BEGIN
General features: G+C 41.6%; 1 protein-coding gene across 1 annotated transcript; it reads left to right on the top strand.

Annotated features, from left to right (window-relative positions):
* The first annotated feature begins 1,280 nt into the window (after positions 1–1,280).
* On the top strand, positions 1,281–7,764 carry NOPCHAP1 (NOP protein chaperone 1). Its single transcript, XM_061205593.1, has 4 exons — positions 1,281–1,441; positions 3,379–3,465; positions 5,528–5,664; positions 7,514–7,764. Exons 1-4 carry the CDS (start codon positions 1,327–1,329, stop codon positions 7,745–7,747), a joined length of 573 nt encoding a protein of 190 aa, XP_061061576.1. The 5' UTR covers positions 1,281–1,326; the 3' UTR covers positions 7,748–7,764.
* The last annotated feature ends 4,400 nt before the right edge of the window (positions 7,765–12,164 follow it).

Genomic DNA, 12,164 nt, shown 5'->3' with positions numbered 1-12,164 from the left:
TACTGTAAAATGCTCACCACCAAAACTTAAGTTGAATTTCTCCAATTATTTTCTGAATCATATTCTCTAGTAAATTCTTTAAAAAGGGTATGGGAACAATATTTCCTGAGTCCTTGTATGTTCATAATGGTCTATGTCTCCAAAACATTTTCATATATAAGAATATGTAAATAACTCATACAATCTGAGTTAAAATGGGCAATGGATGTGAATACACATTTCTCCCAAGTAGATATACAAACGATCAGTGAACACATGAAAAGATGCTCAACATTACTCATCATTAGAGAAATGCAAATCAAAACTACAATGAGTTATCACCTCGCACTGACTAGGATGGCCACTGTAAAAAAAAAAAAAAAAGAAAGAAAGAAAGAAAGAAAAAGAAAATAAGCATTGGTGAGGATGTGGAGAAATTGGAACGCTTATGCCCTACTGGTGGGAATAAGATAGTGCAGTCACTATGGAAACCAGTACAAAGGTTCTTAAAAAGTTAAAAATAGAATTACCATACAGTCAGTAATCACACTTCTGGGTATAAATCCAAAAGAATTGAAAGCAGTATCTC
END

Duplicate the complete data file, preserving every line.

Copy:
General features: G+C 41.6%; 1 protein-coding gene across 1 annotated transcript; it reads left to right on the top strand.

Annotated features, from left to right (window-relative positions):
* The first annotated feature begins 1,280 nt into the window (after positions 1–1,280).
* On the top strand, positions 1,281–7,764 carry NOPCHAP1 (NOP protein chaperone 1). Its single transcript, XM_061205593.1, has 4 exons — positions 1,281–1,441; positions 3,379–3,465; positions 5,528–5,664; positions 7,514–7,764. Exons 1-4 carry the CDS (start codon positions 1,327–1,329, stop codon positions 7,745–7,747), a joined length of 573 nt encoding a protein of 190 aa, XP_061061576.1. The 5' UTR covers positions 1,281–1,326; the 3' UTR covers positions 7,748–7,764.
* The last annotated feature ends 4,400 nt before the right edge of the window (positions 7,765–12,164 follow it).

Genomic DNA, 12,164 nt, shown 5'->3' with positions numbered 1-12,164 from the left:
TACTGTAAAATGCTCACCACCAAAACTTAAGTTGAATTTCTCCAATTATTTTCTGAATCATATTCTCTAGTAAATTCTTTAAAAAGGGTATGGGAACAATATTTCCTGAGTCCTTGTATGTTCATAATGGTCTATGTCTCCAAAACATTTTCATATATAAGAATATGTAAATAACTCATACAATCTGAGTTAAAATGGGCAATGGATGTGAATACACATTTCTCCCAAGTAGATATACAAACGATCAGTGAACACATGAAAAGATGCTCAACATTACTCATCATTAGAGAAATGCAAATCAAAACTACAATGAGTTATCACCTCGCACTGACTAGGATGGCCACTGTAAAAAAAAAAAAAAAAGAAAGAAAGAAAGAAAGAAAAAGAAAATAAGCATTGGTGAGGATGTGGAGAAATTGGAACGCTTATGCCCTACTGGTGGGAATAAGATAGTGCAGTCACTATGGAAACCAGTACAAAGGTTCTTAAAAAGTTAAAAATAGAATTACCATACAGTCAGTAATCACACTTCTGGGTATAAATCCAAAAGAATTGAAAGCAGTATCTC